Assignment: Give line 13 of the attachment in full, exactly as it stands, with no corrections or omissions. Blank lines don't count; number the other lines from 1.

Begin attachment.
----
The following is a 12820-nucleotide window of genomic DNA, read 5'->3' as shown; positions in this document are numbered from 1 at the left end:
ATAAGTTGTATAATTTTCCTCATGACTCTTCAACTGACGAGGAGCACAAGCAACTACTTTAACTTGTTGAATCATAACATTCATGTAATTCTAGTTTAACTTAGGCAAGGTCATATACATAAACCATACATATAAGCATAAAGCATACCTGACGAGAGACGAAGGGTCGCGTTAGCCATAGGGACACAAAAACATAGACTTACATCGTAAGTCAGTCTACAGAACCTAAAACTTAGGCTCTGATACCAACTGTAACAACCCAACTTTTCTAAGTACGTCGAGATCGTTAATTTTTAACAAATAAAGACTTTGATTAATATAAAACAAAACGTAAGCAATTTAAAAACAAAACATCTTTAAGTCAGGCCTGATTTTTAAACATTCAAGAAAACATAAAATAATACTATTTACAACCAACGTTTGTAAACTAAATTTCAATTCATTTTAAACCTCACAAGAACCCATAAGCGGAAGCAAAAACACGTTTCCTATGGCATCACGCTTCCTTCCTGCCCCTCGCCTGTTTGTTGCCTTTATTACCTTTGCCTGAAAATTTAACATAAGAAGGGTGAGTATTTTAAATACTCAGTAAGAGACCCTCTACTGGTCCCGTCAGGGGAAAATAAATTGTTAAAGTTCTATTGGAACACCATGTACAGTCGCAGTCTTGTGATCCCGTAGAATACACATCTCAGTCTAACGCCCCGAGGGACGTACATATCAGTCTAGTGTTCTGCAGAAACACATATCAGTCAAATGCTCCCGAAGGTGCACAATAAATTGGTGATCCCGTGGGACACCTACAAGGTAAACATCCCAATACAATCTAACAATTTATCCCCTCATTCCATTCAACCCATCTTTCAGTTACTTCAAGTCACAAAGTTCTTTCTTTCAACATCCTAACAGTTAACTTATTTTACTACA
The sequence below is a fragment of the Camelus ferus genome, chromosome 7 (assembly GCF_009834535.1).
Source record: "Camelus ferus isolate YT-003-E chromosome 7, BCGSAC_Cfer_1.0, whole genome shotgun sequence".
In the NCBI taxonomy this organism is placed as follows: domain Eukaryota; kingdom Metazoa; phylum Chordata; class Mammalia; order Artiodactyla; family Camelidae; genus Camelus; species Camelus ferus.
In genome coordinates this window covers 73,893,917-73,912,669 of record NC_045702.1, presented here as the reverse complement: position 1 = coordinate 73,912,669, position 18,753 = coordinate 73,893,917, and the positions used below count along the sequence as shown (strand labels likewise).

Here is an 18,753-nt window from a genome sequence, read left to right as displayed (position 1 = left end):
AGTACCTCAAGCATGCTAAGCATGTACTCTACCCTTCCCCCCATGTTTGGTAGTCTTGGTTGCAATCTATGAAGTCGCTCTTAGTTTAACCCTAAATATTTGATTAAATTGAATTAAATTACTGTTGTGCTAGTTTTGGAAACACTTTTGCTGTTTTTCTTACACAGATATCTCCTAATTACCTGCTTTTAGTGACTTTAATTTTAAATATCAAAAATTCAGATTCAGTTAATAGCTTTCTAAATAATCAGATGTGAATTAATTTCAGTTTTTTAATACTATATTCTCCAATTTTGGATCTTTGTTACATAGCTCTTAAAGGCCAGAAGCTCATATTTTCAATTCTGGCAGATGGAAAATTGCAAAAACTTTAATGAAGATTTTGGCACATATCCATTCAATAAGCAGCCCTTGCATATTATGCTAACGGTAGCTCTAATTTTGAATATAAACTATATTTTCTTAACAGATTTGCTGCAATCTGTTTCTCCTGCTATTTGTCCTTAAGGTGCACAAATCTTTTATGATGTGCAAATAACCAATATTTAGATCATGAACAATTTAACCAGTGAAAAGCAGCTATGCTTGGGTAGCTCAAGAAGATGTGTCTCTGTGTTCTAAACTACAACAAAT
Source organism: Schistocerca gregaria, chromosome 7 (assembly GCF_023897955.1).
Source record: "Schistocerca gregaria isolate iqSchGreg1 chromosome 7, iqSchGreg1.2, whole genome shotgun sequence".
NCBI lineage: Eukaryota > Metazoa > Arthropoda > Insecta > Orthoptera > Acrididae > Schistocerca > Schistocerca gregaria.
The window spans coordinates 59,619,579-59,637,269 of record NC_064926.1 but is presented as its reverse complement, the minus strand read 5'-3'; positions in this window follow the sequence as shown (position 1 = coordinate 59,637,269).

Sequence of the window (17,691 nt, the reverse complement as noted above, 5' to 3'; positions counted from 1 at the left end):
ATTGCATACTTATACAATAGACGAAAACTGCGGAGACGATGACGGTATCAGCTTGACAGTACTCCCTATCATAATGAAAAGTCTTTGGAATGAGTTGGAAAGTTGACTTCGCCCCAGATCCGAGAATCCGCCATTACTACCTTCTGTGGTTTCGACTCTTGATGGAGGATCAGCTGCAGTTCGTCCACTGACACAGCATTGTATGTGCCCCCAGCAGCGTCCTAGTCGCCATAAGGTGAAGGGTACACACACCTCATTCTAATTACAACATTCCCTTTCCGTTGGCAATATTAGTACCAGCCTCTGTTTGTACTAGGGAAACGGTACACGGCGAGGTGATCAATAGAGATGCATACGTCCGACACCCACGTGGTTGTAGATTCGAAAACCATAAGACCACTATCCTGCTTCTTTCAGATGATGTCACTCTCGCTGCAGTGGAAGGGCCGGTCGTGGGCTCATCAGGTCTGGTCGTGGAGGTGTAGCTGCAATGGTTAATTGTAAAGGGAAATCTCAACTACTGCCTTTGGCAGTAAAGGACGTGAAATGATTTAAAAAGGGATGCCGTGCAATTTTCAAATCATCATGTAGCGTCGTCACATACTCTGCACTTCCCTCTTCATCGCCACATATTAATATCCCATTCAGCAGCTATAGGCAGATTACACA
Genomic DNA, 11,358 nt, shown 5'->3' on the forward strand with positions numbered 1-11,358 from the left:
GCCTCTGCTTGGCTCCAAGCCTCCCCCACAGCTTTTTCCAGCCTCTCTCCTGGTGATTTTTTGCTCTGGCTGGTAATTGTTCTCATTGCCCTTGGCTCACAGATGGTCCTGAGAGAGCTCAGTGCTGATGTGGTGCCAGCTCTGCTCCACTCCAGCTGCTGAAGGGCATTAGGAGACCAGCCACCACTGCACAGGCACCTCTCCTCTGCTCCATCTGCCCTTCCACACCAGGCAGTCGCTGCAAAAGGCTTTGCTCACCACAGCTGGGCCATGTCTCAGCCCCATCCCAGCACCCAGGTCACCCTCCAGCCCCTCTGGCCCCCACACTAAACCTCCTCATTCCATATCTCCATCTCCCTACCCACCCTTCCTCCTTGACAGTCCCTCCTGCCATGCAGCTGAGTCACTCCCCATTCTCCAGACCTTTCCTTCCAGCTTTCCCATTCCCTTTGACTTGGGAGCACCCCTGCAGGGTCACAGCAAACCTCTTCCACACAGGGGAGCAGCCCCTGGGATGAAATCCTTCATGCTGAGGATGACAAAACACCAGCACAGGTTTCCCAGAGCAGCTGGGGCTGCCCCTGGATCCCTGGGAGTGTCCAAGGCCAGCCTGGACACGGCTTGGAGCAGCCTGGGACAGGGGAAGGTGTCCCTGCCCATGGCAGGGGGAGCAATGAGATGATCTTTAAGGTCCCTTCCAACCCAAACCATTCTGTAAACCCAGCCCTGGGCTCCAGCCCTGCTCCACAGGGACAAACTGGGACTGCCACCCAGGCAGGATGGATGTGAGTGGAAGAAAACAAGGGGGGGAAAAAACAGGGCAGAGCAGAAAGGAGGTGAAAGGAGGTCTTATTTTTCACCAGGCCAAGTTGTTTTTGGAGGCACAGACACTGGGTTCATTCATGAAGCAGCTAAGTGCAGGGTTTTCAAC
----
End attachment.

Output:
Sequence of the window (17,691 nt, the reverse complement as noted above, 5' to 3'; positions counted from 1 at the left end):